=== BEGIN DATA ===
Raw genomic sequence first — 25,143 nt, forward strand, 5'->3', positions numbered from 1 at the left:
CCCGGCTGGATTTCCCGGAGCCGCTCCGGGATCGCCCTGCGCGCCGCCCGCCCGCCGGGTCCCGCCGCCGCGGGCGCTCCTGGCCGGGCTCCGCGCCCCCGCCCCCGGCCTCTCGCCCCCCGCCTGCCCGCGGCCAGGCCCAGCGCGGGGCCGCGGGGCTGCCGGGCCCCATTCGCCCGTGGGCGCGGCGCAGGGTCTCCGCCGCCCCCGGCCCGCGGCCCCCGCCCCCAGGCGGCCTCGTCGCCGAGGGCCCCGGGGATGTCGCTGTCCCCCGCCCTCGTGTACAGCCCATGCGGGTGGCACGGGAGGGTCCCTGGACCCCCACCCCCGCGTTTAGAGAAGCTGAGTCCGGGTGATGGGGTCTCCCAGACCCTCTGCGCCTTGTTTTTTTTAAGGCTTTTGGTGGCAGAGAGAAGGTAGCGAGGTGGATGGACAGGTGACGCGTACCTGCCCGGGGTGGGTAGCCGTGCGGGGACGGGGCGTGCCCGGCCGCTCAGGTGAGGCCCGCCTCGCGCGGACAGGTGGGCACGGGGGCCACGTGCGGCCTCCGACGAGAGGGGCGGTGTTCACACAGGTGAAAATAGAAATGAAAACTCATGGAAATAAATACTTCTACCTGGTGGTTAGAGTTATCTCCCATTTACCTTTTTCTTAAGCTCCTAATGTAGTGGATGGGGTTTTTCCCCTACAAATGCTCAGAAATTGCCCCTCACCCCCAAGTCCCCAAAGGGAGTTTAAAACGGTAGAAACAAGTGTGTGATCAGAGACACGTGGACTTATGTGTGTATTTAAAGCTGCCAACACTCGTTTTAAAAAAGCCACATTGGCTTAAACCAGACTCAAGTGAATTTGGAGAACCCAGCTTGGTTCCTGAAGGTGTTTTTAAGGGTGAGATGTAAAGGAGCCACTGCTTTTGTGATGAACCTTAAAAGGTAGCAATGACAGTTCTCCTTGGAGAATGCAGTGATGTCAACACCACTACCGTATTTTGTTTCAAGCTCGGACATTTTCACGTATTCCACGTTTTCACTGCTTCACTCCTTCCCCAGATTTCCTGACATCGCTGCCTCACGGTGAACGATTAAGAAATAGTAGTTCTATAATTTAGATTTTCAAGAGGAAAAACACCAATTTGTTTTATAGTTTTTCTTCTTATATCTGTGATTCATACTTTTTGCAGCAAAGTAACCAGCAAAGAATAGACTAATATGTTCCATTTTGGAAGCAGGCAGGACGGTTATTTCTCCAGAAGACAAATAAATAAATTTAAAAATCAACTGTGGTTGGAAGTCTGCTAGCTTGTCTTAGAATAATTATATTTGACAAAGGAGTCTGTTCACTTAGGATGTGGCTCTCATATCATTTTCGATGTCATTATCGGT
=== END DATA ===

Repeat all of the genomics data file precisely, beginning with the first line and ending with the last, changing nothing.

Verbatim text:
Raw genomic sequence first — 25,143 nt, forward strand, 5'->3', positions numbered from 1 at the left:
CCCGGCTGGATTTCCCGGAGCCGCTCCGGGATCGCCCTGCGCGCCGCCCGCCCGCCGGGTCCCGCCGCCGCGGGCGCTCCTGGCCGGGCTCCGCGCCCCCGCCCCCGGCCTCTCGCCCCCCGCCTGCCCGCGGCCAGGCCCAGCGCGGGGCCGCGGGGCTGCCGGGCCCCATTCGCCCGTGGGCGCGGCGCAGGGTCTCCGCCGCCCCCGGCCCGCGGCCCCCGCCCCCAGGCGGCCTCGTCGCCGAGGGCCCCGGGGATGTCGCTGTCCCCCGCCCTCGTGTACAGCCCATGCGGGTGGCACGGGAGGGTCCCTGGACCCCCACCCCCGCGTTTAGAGAAGCTGAGTCCGGGTGATGGGGTCTCCCAGACCCTCTGCGCCTTGTTTTTTTTAAGGCTTTTGGTGGCAGAGAGAAGGTAGCGAGGTGGATGGACAGGTGACGCGTACCTGCCCGGGGTGGGTAGCCGTGCGGGGACGGGGCGTGCCCGGCCGCTCAGGTGAGGCCCGCCTCGCGCGGACAGGTGGGCACGGGGGCCACGTGCGGCCTCCGACGAGAGGGGCGGTGTTCACACAGGTGAAAATAGAAATGAAAACTCATGGAAATAAATACTTCTACCTGGTGGTTAGAGTTATCTCCCATTTACCTTTTTCTTAAGCTCCTAATGTAGTGGATGGGGTTTTTCCCCTACAAATGCTCAGAAATTGCCCCTCACCCCCAAGTCCCCAAAGGGAGTTTAAAACGGTAGAAACAAGTGTGTGATCAGAGACACGTGGACTTATGTGTGTATTTAAAGCTGCCAACACTCGTTTTAAAAAAGCCACATTGGCTTAAACCAGACTCAAGTGAATTTGGAGAACCCAGCTTGGTTCCTGAAGGTGTTTTTAAGGGTGAGATGTAAAGGAGCCACTGCTTTTGTGATGAACCTTAAAAGGTAGCAATGACAGTTCTCCTTGGAGAATGCAGTGATGTCAACACCACTACCGTATTTTGTTTCAAGCTCGGACATTTTCACGTATTCCACGTTTTCACTGCTTCACTCCTTCCCCAGATTTCCTGACATCGCTGCCTCACGGTGAACGATTAAGAAATAGTAGTTCTATAATTTAGATTTTCAAGAGGAAAAACACCAATTTGTTTTATAGTTTTTCTTCTTATATCTGTGATTCATACTTTTTGCAGCAAAGTAACCAGCAAAGAATAGACTAATATGTTCCATTTTGGAAGCAGGCAGGACGGTTATTTCTCCAGAAGACAAATAAATAAATTTAAAAATCAACTGTGGTTGGAAGTCTGCTAGCTTGTCTTAGAATAATTATATTTGACAAAGGAGTCTGTTCACTTAGGATGTGGCTCTCATATCATTTTCGATGTCATTATCGGT